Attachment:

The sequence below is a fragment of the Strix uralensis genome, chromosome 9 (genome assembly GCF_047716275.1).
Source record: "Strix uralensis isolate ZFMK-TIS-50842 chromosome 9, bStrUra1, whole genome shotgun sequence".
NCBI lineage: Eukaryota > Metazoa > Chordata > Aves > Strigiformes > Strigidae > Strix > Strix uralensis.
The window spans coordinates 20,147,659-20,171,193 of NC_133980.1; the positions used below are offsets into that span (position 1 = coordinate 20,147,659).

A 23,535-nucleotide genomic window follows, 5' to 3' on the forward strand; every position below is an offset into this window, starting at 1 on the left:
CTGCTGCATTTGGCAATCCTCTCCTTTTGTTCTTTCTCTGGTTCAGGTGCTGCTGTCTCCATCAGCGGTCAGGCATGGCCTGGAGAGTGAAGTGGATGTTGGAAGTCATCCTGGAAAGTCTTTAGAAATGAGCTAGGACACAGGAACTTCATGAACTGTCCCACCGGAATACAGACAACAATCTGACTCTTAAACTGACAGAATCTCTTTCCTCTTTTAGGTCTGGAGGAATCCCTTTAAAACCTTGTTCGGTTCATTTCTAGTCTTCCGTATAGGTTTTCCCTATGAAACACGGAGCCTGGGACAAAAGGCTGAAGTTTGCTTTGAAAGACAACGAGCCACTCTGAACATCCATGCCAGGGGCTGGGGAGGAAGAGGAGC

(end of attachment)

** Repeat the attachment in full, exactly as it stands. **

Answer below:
The sequence below is a fragment of the Strix uralensis genome, chromosome 9 (genome assembly GCF_047716275.1).
Source record: "Strix uralensis isolate ZFMK-TIS-50842 chromosome 9, bStrUra1, whole genome shotgun sequence".
NCBI lineage: Eukaryota > Metazoa > Chordata > Aves > Strigiformes > Strigidae > Strix > Strix uralensis.
The window spans coordinates 20,147,659-20,171,193 of NC_133980.1; the positions used below are offsets into that span (position 1 = coordinate 20,147,659).

A 23,535-nucleotide genomic window follows, 5' to 3' on the forward strand; every position below is an offset into this window, starting at 1 on the left:
CTGCTGCATTTGGCAATCCTCTCCTTTTGTTCTTTCTCTGGTTCAGGTGCTGCTGTCTCCATCAGCGGTCAGGCATGGCCTGGAGAGTGAAGTGGATGTTGGAAGTCATCCTGGAAAGTCTTTAGAAATGAGCTAGGACACAGGAACTTCATGAACTGTCCCACCGGAATACAGACAACAATCTGACTCTTAAACTGACAGAATCTCTTTCCTCTTTTAGGTCTGGAGGAATCCCTTTAAAACCTTGTTCGGTTCATTTCTAGTCTTCCGTATAGGTTTTCCCTATGAAACACGGAGCCTGGGACAAAAGGCTGAAGTTTGCTTTGAAAGACAACGAGCCACTCTGAACATCCATGCCAGGGGCTGGGGAGGAAGAGGAGC